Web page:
Staff could go in shake-up at Ipswich Academy which needs to make ‘significant’ savings
- Credit: Gregg Brown
Teachers could lose their jobs as bosses of Ipswich Academy look to make “significant” savings to balance its finances.
The news comes in five months in which the academy, formerly Holywell High School, was placed into special measures and a major shake-up of its management was announced.
Up to 10 jobs, including classroom and non-teaching roles, could go. An unknown but “small” number of staff are also set not to have their contracts renewed.
Steve Bolingbroke, chief executive of Learning Schools Trust, the sponsor which runs the school, said its funding would not meet the costs for its next budget. The savings are set to be made by the staff cuts but also by streamlining elsewhere in the academy.
He said: “It is not a big deal, we are not closing a department. We are having to look at levels of staffing at the academy which may possibly lead to redundancies but we are looking at every possibility to stop that.
“The staff we are looking at includes teachers and we are looking at ways of doing it without redundancies, we need to save a significant amount of money.”
He said the cuts were necessary because of rises to teachers’ pay and the amount the academy contributes to their pensions. The changes will also mean a rise in some class sizes to 30 students.
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“These are increases (to pay and pensions) which are not funded by government, every school in Ipswich will give you the same answer,” Mr Bolingbroke added.
Speaking generally, Geoff Robinson, leader of Suffolk and Norfolk Initial Teacher Training, said there was a need to encourage more people to become teachers to meet a rising demand.
“It is really important to balance pay with getting people to want to enter the profession and stay as teachers,” he said.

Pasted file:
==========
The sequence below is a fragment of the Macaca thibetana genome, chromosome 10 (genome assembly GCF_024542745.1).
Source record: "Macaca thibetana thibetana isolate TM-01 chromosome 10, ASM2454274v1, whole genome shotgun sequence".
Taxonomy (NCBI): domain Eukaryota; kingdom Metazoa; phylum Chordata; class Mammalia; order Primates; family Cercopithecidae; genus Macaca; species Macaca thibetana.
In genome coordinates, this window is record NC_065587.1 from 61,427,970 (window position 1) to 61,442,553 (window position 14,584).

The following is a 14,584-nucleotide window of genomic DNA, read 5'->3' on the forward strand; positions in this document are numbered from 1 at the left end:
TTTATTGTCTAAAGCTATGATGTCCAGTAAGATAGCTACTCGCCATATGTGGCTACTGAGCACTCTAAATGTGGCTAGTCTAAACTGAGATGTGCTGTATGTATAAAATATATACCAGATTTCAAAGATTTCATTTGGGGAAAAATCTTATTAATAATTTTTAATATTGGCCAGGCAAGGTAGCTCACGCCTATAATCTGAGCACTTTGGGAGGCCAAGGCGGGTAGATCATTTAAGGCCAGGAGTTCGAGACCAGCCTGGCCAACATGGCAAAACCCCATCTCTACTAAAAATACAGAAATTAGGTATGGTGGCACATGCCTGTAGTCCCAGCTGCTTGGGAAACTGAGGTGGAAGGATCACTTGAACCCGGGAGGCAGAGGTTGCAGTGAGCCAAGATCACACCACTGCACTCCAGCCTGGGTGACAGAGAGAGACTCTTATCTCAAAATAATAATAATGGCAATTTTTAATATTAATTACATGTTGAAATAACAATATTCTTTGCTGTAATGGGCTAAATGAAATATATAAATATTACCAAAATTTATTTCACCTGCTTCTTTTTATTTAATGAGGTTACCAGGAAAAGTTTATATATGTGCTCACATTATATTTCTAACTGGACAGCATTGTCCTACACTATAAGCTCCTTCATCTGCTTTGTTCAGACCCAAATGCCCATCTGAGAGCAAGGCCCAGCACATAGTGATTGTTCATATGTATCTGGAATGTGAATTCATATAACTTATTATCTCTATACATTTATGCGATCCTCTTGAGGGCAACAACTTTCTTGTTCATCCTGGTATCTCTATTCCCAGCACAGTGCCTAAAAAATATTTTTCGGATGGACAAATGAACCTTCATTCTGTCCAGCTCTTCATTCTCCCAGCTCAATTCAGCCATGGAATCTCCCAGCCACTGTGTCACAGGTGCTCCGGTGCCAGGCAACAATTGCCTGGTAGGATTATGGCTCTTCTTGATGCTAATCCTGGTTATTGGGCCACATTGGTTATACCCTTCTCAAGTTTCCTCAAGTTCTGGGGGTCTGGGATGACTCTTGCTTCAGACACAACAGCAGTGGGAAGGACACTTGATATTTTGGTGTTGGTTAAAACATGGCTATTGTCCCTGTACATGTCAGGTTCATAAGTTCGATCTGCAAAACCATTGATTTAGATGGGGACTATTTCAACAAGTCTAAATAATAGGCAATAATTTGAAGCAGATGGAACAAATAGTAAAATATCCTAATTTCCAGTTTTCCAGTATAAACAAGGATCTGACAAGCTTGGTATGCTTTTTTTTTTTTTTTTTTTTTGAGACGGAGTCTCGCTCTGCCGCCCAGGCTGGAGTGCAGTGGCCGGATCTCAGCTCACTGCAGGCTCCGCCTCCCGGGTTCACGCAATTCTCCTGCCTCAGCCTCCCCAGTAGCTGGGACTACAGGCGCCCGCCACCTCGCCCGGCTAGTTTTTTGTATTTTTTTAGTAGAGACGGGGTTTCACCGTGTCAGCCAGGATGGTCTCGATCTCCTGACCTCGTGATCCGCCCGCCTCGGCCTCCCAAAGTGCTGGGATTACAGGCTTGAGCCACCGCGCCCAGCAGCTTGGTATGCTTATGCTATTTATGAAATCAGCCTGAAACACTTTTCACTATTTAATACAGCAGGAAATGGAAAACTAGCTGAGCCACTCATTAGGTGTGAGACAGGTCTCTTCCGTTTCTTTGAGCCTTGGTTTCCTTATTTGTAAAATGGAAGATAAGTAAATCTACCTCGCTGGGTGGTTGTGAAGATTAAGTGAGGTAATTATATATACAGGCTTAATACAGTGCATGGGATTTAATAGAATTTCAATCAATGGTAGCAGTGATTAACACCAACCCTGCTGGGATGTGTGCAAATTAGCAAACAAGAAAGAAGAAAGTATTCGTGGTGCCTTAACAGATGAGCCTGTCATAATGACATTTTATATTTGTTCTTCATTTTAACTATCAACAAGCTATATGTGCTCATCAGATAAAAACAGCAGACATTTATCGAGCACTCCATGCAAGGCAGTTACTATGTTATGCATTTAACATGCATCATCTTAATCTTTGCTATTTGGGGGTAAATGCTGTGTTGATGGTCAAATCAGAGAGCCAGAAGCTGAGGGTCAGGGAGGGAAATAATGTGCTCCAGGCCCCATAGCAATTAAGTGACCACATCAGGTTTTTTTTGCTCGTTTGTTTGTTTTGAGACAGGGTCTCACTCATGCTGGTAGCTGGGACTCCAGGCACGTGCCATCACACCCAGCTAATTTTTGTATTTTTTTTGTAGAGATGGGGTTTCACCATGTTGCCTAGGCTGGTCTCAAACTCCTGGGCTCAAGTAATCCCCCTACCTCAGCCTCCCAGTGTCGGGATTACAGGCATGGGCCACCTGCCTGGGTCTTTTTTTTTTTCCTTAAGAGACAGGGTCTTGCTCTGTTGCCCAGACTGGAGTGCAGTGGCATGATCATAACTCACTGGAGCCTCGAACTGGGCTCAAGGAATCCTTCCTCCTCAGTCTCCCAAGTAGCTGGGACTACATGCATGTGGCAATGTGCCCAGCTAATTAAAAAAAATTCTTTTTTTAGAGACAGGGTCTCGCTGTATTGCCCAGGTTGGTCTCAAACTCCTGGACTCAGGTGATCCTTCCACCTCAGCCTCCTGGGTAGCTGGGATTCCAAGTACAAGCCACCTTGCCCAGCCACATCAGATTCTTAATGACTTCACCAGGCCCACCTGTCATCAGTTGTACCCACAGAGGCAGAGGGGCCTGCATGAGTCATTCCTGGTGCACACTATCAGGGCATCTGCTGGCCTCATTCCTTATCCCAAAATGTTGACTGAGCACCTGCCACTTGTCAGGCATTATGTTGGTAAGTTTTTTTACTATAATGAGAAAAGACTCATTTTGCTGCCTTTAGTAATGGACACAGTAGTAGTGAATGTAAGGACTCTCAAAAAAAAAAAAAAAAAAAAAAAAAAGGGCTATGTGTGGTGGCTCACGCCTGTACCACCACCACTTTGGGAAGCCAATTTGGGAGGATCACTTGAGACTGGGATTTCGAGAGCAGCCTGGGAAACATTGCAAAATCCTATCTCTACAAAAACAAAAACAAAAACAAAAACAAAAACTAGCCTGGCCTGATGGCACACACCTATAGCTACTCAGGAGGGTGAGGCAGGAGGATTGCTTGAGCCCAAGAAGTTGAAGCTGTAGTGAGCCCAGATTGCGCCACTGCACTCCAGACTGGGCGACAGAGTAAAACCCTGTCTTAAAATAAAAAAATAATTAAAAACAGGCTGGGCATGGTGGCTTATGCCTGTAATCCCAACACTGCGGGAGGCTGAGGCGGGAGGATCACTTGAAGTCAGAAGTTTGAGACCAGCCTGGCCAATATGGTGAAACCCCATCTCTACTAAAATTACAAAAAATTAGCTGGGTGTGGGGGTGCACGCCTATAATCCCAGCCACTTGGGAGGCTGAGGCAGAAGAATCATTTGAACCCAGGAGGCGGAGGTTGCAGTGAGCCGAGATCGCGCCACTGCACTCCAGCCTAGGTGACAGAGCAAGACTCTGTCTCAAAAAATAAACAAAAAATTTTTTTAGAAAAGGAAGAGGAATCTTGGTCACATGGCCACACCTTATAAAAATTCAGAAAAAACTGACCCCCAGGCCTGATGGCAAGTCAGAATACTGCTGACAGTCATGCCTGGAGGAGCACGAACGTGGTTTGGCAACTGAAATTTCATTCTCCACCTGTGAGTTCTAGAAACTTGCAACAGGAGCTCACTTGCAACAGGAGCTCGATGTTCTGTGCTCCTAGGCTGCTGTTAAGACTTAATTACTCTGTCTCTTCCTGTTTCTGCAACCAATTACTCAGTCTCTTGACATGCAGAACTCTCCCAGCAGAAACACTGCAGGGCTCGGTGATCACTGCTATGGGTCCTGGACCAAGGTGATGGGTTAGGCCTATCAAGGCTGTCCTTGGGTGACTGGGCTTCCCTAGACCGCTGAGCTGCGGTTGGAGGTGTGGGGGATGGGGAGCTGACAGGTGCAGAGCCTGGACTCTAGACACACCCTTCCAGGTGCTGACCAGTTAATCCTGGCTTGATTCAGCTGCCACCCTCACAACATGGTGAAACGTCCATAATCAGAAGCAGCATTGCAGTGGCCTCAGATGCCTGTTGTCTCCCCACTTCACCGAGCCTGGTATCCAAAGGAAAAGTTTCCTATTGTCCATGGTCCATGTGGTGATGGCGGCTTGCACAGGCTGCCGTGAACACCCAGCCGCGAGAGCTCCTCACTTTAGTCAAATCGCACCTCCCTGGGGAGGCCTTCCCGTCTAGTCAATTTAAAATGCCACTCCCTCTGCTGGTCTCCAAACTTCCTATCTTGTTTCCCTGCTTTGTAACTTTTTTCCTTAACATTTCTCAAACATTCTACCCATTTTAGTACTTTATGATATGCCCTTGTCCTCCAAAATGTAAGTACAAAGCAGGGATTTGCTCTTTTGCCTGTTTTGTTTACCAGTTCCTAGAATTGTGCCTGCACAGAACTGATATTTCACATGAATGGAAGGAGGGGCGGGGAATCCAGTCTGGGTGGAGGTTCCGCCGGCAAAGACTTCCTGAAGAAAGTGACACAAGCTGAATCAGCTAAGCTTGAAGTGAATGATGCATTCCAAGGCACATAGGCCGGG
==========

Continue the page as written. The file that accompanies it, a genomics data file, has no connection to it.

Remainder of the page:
Dan McCarthy, executive member for teaching union NASUWT in Suffolk, questioned if the changes were needed because a new sponsor, Paradigm Trust, was taking over from September.
He said: “I do not expect that it should happen from September, it is too short a period of time. Talking about making redundant some teachers and teaching assistants, who contribute to children’s education – the assistants support children with special needs and only cost £8,000 a year.”
A spokeswoman for Paradigm said the trust could not comment as the sponsor was only running the school from September.
Mr Bolingbroke added: “It’s worth saying that it’s nothing to do with the change of sponsor, it would have to be done regardless if they came on board.”
He also added that Ofsted inspectors had described the school as making “good progress” in a new mini-inspection. It was given an “inadequate” rating and placed into special measures in a full inspection in January.
Graham White, secretary of Suffolk’s National Union of Teachers, said: “It’s difficult but any redundancy will have an impact on the quality of teaching in the school.”
Changes are due to be announced by the end of the month.